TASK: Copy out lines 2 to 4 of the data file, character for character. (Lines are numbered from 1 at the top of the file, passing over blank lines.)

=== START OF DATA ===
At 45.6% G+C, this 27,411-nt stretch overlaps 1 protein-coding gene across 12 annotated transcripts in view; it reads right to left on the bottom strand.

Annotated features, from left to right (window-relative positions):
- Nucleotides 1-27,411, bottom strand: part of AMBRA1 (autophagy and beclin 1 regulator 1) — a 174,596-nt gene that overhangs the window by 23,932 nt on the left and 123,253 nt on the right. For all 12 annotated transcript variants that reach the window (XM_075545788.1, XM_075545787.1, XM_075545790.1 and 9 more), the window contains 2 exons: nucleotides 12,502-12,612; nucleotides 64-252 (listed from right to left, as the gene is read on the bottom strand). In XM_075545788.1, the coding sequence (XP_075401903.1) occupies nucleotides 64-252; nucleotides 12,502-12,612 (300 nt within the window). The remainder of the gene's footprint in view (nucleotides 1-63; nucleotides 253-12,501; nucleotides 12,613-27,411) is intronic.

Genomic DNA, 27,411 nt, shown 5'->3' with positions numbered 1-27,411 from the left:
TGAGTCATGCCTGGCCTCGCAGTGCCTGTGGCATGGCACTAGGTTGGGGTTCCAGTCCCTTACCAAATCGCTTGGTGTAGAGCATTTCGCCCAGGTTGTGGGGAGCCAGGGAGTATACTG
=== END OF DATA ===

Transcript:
Annotated features, from left to right (window-relative positions):
- Nucleotides 1-27,411, bottom strand: part of AMBRA1 (autophagy and beclin 1 regulator 1) — a 174,596-nt gene that overhangs the window by 23,932 nt on the left and 123,253 nt on the right. For all 12 annotated transcript variants that reach the window (XM_075545788.1, XM_075545787.1, XM_075545790.1 and 9 more), the window contains 2 exons: nucleotides 12,502-12,612; nucleotides 64-252 (listed from right to left, as the gene is read on the bottom strand). In XM_075545788.1, the coding sequence (XP_075401903.1) occupies nucleotides 64-252; nucleotides 12,502-12,612 (300 nt within the window). The remainder of the gene's footprint in view (nucleotides 1-63; nucleotides 253-12,501; nucleotides 12,613-27,411) is intronic.

Genomic DNA, 27,411 nt, shown 5'->3' with positions numbered 1-27,411 from the left: